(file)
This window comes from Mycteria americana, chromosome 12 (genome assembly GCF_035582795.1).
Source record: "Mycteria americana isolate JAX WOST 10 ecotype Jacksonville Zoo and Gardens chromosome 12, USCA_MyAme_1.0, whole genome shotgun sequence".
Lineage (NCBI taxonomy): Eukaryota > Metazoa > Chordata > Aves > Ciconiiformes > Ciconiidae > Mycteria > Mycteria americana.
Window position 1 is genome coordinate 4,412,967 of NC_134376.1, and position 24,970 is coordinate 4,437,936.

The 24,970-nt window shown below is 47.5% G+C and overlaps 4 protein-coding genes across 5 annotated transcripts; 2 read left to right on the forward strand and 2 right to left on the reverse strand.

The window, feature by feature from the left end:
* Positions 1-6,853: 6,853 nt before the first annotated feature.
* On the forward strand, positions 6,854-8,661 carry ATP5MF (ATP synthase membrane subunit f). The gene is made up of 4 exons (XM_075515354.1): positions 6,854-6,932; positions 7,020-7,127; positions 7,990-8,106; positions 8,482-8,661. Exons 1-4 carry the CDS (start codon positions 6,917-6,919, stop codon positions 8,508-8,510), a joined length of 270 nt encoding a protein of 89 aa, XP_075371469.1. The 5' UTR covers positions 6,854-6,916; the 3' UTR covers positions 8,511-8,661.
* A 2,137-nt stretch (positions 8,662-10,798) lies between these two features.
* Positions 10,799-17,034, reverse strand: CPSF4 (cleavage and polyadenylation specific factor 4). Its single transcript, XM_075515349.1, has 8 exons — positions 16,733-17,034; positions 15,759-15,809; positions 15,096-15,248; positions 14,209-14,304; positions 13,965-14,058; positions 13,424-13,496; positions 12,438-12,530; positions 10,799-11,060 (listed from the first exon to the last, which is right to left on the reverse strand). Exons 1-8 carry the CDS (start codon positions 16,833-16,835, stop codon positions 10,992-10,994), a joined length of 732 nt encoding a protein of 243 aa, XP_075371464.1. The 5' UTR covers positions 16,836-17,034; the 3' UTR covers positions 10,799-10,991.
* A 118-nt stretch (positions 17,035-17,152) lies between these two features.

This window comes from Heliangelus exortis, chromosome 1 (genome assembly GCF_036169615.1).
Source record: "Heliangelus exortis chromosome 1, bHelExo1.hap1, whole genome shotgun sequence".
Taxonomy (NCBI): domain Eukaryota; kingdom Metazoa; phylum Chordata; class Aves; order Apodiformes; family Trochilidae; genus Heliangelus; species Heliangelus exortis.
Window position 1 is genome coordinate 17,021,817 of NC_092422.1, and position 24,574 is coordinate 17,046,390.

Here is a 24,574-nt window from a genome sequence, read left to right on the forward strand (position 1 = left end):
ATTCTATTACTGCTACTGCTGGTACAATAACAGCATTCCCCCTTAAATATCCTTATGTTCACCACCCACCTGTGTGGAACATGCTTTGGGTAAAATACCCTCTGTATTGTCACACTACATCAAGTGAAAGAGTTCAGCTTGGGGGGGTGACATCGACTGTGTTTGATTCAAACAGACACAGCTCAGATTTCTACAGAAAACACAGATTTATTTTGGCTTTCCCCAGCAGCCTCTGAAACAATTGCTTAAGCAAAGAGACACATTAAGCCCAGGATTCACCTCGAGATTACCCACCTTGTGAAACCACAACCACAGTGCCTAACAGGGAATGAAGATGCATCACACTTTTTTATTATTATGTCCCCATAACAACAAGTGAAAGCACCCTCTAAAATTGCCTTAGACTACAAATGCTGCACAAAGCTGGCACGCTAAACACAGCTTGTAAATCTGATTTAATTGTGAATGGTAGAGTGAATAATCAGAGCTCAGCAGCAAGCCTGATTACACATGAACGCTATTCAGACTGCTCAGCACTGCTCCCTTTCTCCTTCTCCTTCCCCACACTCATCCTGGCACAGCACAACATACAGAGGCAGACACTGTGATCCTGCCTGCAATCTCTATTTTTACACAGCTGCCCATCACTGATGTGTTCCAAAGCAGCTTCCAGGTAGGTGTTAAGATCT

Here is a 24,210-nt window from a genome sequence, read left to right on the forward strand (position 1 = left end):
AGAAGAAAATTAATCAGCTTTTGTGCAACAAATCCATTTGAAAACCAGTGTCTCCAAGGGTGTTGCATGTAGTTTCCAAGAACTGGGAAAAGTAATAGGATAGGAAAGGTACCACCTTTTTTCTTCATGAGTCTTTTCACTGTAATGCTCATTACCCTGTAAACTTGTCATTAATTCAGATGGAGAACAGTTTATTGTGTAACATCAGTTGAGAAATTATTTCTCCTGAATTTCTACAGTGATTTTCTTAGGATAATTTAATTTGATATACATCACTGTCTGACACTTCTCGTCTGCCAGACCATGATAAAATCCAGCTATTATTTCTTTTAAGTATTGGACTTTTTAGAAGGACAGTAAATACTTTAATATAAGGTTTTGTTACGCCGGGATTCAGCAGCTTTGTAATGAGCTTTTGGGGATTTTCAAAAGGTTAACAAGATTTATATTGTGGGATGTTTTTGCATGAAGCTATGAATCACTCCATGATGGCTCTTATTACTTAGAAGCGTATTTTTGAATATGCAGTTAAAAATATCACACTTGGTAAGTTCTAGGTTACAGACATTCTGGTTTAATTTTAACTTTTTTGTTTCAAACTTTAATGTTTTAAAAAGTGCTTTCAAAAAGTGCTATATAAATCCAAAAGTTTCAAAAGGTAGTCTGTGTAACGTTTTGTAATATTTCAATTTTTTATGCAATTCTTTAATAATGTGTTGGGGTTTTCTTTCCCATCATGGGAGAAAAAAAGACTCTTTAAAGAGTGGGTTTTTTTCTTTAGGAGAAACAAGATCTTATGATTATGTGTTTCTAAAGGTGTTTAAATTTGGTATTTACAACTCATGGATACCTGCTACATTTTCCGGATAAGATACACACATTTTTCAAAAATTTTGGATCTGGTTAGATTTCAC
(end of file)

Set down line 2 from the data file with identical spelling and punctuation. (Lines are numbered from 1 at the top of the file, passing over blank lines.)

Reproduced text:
Source record: "Mycteria americana isolate JAX WOST 10 ecotype Jacksonville Zoo and Gardens chromosome 12, USCA_MyAme_1.0, whole genome shotgun sequence".